Thursday, 4 April 2013

Certified Emission Reduction (CERs) Trading with EU Emission Trading System (EU-ETS): Are Developing Countries in a Crisis?

By Chatura Rodrigo
IPS Researcher 

Emission Trading Systems (ETSs) allow economies to trade the Certified Emission Reductions (CERs) through an open market mechanism. Countries engaging in Clean Development Mechanisms (CDM) projects generate CERs and then trade them, allowing project implementers to make profits while reducing carbon dioxide (CO2) and other greenhouse gas emissions. The European Union’s Emission Trading System (EU-ETS) was the main market place to trade the CERs generated through these CDM projects.

However, in their 2013-2020 agenda, the EU-ETS decided to only allow the trading of CERs that are being generated through CDM projects implemented in Least Developing Countries (LDCs).  Currently China and India are the main traders at the EU-ETS, and will definitely be affected by this decision. The first part of the article will provide a glimpse of the history of CERs, and how that developed into a market mechanism.  Next section will briefly introduce the EU-ETS and its importance to developing countries as a means of trading CERs. The latter part of this article will look at two decisions that the EU-ETS had taken, and how they will affect developing countries that are engaged in CDM projects particularly from a Sri Lankan perspective, as a country that is increasingly encouraging CDM projects. 

Trading Certified Emission Reductions (CERs) from CDMs: Background 

The Annex B countries of Kyoto protocol, have committed to limit emissions of greenhouse gases within their borders.  The limits that these countries are allowed are identified as “Assign Amount Units (AAU)”. Initially these targets were set for 2008-2012, and new targets are being proposed for the 2013-2020 period. Countries exceeding their AAUs are allowed to trade these with other countries that are behind their AAU limits. In order to make this a working market mechanism, market commodities focused on CO2 (since it is a principle greenhouse gas) were created, and are referred to as CERs. In addition, there are other trading units such as Removable Units (RMUs) and Emission Reduction Units (ERUs). These units are created through land use change, forestry projects, and joint implementation projects.  The EU-ETS is the largest platform in operation in which countries can trade CERs. However, there are other places that CERs can be traded apart from EU-ETS, such as the European Climate Exchange, Chicago Climate Exchange, Commodity Exchange Bratislava, European Energy Exchange, NASDAQ OMX Commodities Europe, and PowerNext.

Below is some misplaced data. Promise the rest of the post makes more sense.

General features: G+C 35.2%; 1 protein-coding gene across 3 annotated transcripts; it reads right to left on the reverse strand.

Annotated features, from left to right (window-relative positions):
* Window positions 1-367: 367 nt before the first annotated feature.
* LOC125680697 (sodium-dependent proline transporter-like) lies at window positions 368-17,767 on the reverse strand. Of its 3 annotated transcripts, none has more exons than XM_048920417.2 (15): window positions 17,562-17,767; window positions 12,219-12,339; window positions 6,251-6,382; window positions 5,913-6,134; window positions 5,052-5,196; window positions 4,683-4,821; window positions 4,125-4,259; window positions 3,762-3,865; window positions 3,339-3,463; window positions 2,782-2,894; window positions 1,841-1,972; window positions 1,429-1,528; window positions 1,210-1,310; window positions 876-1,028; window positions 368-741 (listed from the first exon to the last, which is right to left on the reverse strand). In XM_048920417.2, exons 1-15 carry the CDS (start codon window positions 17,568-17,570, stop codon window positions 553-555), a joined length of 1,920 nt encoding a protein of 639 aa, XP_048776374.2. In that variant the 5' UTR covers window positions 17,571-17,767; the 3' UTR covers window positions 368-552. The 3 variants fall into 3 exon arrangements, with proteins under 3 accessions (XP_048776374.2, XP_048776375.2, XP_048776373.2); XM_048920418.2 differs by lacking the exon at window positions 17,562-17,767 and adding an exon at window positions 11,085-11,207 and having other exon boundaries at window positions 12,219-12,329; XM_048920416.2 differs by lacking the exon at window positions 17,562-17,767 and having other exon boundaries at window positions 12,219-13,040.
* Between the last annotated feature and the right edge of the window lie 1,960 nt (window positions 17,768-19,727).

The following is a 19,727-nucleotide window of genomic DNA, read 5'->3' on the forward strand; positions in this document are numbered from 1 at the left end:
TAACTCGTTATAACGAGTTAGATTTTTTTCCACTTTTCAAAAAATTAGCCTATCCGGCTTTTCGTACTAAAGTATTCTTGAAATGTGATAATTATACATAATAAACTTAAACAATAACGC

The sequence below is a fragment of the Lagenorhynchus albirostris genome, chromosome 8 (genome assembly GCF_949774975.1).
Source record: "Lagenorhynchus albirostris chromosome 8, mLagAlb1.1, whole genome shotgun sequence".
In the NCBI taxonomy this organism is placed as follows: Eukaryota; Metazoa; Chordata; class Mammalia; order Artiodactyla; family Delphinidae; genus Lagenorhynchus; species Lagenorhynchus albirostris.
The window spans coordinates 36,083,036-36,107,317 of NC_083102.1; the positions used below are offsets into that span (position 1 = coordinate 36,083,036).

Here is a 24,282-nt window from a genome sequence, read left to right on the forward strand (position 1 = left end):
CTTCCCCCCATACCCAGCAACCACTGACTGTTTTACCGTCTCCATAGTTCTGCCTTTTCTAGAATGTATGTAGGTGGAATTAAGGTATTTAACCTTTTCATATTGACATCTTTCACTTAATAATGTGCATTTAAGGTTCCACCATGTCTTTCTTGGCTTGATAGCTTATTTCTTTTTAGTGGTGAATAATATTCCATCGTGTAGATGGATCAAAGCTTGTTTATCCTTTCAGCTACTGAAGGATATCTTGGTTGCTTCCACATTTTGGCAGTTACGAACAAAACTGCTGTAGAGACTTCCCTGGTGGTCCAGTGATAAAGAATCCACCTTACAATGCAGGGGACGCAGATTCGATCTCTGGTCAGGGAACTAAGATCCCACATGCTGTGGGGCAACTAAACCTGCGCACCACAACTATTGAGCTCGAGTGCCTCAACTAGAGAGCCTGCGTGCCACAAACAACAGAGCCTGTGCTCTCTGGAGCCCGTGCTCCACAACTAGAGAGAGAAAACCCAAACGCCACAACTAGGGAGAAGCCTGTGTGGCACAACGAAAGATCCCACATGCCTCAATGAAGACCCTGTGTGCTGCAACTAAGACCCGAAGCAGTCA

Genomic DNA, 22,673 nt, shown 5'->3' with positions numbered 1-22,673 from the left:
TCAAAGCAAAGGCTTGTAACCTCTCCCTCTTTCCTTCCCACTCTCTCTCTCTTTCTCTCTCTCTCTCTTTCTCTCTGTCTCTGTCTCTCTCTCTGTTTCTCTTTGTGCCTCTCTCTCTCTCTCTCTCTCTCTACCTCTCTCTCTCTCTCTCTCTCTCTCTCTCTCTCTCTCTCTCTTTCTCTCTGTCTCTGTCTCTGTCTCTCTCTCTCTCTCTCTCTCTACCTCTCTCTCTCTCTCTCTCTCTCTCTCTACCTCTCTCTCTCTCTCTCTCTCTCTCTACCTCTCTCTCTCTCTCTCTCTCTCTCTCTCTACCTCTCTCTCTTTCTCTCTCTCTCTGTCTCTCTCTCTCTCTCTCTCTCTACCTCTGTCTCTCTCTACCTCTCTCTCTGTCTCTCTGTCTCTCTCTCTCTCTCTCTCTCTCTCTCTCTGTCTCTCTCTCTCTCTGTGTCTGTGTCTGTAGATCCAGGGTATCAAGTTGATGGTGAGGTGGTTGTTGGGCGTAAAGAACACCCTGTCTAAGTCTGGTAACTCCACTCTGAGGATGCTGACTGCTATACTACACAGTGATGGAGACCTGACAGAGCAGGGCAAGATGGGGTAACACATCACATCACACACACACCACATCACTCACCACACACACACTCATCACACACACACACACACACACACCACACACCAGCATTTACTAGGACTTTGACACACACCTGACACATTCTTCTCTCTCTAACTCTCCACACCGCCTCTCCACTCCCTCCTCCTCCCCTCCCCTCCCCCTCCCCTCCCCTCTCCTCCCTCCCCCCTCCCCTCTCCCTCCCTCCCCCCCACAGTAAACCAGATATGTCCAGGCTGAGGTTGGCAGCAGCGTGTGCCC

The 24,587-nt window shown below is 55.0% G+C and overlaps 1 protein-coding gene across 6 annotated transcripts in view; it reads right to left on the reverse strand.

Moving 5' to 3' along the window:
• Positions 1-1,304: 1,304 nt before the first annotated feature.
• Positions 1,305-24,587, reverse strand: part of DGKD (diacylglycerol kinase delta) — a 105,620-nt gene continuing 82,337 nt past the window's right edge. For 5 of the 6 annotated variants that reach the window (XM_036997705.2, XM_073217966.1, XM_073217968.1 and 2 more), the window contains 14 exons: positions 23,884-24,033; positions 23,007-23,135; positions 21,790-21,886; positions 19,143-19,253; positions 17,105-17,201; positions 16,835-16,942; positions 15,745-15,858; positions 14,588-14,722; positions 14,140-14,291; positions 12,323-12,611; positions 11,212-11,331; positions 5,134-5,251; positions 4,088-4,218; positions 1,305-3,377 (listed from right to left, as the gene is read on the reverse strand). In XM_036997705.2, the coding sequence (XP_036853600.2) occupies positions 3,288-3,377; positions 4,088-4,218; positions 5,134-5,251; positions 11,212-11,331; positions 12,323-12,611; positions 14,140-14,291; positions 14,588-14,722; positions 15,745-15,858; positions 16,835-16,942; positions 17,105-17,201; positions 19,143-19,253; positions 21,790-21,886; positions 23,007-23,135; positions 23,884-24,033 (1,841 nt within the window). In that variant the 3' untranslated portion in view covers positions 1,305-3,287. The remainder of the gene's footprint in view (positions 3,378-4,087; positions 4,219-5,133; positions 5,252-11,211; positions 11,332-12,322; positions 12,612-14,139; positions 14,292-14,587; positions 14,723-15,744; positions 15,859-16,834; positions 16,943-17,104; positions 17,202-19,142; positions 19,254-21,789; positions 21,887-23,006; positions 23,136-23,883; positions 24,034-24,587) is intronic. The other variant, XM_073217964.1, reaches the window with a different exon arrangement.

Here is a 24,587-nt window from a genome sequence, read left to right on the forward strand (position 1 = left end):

In CER trade, one trading unit is the equivalent of one metric ton of CO2 emissions. This in turn is equivalent to one CER unit, or one permit. Units can be traded between countries on a one-to-one basis or in a market system such as in the EU-ETS, which is the most favored method.  These transactions happen under the purview and regulation of the United Nations Framework Convention on Climate Change (UNFCCC). In addition, when these CERs are being traded under the EU-ETS, they will be validated separately by the European Union. In the EU-ETS, the price of a permit is quoted in Euros.

The EU’s Emission Trading Scheme (ETS)

EU-ETS is operational during certain trading periods. The first period of trade started in January 2005, and went up to December 2007. The next was from 2008-2012. The third and current trading period will start from 2013 and go up to 2020. Approximately 30 countries and around 12,000 installations are covered by the EU-ETS and it accounts for the trading of 41% of the EU’s CO2 emissions. The installations cover many areas such as steel plants, factories that manufacture cement, glass, lime, brick and ceramics, power and heat generators, and also combustion plants and oil refineries.

In their 2013-2020 agenda, EU-ETS expects to further reduce their emissions by 21%, which means that there will be more opportunities for CERs generated through CDM projects. However, among other changes, the EU-ETS has announced that these CERs should specifically come from LDCs. 

The argument put forth by the EU-ETS is that while majority of CDM projects were undertaken by fast developing countries, such as India and China, they prevented the LDCs from developing sustainable CDM portfolios. This was a heavily debated point of the 2013-2020 agenda of the EU-ETS, where they stressed upon the importance of providing equal access to LDCs. At this point, it is too early to settle on one camp of argument; however, it is not too early to begin the discussion on the consequences these changes will have on other developing countries, such as Sri Lanka.  

While the steps taken by the EU-ETS is a noble effort in creating equitable opportunities for LDCs, some have put forth a rather sinister alternative explanation. Critics of the new EU-ETS agenda argue that the new regulations are specifically to eliminate countries, such as India and China, with impressive growth rates, from the CDM equation altogether.